This is a blog about projects I’m currently working on as an interdisciplinary drawing artist, illustrator, writer, curator and educator.

It will also be a chance for me to share experiments, and conundrums, in developing new work and in looking at day to day organisational and economic issues.

Comments welcome!


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In December 2021 I was commissioned by the Arts and Heritage Alliance Milton Keynes to work with a team from Milton Keynes Hindu Association (MKHA) on a project investigating what Indian and Hindu culture have brought to the world.

So followed 6 months of getting to know the MK Hindu community, designing a programme of creative workshops and pondering the place of this well-established community in Milton Keynes.

I spent much of this time thinking it would be good to write a blog post, but it has been a busy 6 months and with the final exhibition on this week, I have only recently been able to think about the quite amazing internal and external journey of the last few months.

Before I came to the project, the community group had decided to focus on yoga being on of the very well-known things that originally sprang from Hinduism and has come to be known in various guises worldwide. Yoga is a school of thought within Hinduism, with the asanas (positions) well-known in the West being physical exercises that can help you to meditate thereby finding balance, wholeness or your connection with God. From the outset I was keen to consider this definition of yoga, more than one related to fancy sports wear or physical prowess.

Workshops focused on bringing communities back together after nearly two years of being physically apart. For the MKHA project team I worked with, this was the most important part of the workshops and places were for everyone both inside and outside the Hindu community. Having been brought up myself with much emphasis on the atheistic traditions within Hinduism, I was keen to look at the inclusive possibilities of these kinds of spaces.

I spent a while designing a range of items from screen-printed t-shirts, to mala beads and workshop visuals, which gave me a chance to play around with materials and produce my own creative response to the project.

The most important part of the whole process for me was in getting to know the community, which came in the form of just spending time with the group and in the temple. Internally, it was a long journey in to the Hindu side of my own heritage and a spiritual discourse about where I currently am in my own life, and in particular in my creative practice.

The whole project ended up being about spaces for me. Interior spaces of the kind you find when you pray or meditate or just sit still and stop. It also became about the physical community interaction we couldn’t engage in during the height of the pandemic and how that has affected us all profoundly. As someone fairly introverted, with lots to draw and write, who felt they didn’t suffer as badly as many during lockdowns, it was amazing to find how nevertheless I was craving community interaction by the time we started on our project journey.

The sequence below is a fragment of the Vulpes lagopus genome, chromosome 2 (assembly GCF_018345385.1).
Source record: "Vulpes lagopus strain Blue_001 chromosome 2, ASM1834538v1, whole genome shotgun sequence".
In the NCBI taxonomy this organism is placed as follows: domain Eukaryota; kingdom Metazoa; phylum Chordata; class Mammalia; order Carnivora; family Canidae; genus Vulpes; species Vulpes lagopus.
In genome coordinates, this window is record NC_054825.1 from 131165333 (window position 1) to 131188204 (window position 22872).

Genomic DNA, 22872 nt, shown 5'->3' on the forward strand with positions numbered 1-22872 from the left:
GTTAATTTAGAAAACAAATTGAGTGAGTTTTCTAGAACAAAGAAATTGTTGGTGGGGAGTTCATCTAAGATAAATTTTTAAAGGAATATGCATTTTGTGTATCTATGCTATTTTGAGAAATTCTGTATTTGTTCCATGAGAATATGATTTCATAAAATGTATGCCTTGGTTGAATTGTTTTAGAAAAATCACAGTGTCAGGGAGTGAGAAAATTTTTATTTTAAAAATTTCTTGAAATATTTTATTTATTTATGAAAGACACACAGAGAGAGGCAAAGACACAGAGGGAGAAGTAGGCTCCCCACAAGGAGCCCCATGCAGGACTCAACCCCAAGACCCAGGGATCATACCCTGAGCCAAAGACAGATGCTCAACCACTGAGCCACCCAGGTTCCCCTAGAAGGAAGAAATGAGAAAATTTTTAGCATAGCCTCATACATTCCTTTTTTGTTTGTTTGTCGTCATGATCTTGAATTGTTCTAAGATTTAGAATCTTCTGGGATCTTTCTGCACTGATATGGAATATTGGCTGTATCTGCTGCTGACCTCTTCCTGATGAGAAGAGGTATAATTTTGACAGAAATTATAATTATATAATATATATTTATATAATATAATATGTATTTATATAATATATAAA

A creative outcome about spaces was what made my final response to this project. In the gallery it comes in the form of a drawing-based animation, sound piece (which could work together as a film) and smell. These could all work independently of each other and be presented in different places. I would one day like to hear the sound piece in the open air and the animation could also be projected. Much of the legacy of this project is in the coming together of a very strong art team from MKHA, who were all new to working together but now have a strong future of further projects, workshops and activities. Therefore it was important to produce a final outcome that might have use beyond just one show.

We also asked people to remove their shoes when entering the installation, so it is also physically taking you in to a different type of space and cultural experience.

The drawings I used for the animation are watercolour transcriptions of some of the images the children in various groups gave to me. Recordings include worship, singing and pranayama (breathing).

Throughout the course of the project, community activities we engaged in included screen printing, collage, beading, dance and breathing exercises for health. These were for a range of age-groups from small children to elderly members of a very fine vegetarian temple lunch club that I wish I could keep attending for the thali alone.

The final creative outcome is currently being shown with Milton Keynes Gallery until Sunday 14th. You can see ongoing, material project development and thoughts about it on my instagram page @shefaliwardell.